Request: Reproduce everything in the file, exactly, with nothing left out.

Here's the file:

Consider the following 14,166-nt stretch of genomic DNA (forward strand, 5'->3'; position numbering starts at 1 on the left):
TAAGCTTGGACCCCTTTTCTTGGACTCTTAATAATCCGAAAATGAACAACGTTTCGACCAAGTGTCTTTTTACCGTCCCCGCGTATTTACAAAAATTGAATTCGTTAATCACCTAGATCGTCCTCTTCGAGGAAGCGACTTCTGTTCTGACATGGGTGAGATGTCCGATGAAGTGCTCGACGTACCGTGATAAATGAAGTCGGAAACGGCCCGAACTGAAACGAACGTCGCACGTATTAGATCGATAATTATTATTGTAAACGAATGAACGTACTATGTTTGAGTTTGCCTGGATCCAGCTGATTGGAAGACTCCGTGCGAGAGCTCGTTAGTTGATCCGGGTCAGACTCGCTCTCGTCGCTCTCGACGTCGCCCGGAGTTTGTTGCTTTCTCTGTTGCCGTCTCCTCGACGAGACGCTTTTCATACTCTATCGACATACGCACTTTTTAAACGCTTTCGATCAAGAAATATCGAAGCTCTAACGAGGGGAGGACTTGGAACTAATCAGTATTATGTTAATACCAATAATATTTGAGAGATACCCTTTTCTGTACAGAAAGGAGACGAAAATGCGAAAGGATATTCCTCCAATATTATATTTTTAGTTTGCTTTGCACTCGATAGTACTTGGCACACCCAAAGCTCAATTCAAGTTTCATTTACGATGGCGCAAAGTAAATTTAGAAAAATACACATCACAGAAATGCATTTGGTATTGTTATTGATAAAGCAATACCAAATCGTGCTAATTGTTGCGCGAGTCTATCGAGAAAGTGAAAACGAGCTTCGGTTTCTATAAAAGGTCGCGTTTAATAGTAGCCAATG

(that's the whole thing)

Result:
Consider the following 14,166-nt stretch of genomic DNA (forward strand, 5'->3'; position numbering starts at 1 on the left):
TAAGCTTGGACCCCTTTTCTTGGACTCTTAATAATCCGAAAATGAACAACGTTTCGACCAAGTGTCTTTTTACCGTCCCCGCGTATTTACAAAAATTGAATTCGTTAATCACCTAGATCGTCCTCTTCGAGGAAGCGACTTCTGTTCTGACATGGGTGAGATGTCCGATGAAGTGCTCGACGTACCGTGATAAATGAAGTCGGAAACGGCCCGAACTGAAACGAACGTCGCACGTATTAGATCGATAATTATTATTGTAAACGAATGAACGTACTATGTTTGAGTTTGCCTGGATCCAGCTGATTGGAAGACTCCGTGCGAGAGCTCGTTAGTTGATCCGGGTCAGACTCGCTCTCGTCGCTCTCGACGTCGCCCGGAGTTTGTTGCTTTCTCTGTTGCCGTCTCCTCGACGAGACGCTTTTCATACTCTATCGACATACGCACTTTTTAAACGCTTTCGATCAAGAAATATCGAAGCTCTAACGAGGGGAGGACTTGGAACTAATCAGTATTATGTTAATACCAATAATATTTGAGAGATACCCTTTTCTGTACAGAAAGGAGACGAAAATGCGAAAGGATATTCCTCCAATATTATATTTTTAGTTTGCTTTGCACTCGATAGTACTTGGCACACCCAAAGCTCAATTCAAGTTTCATTTACGATGGCGCAAAGTAAATTTAGAAAAATACACATCACAGAAATGCATTTGGTATTGTTATTGATAAAGCAATACCAAATCGTGCTAATTGTTGCGCGAGTCTATCGAGAAAGTGAAAACGAGCTTCGGTTTCTATAAAAGGTCGCGTTTAATAGTAGCCAATG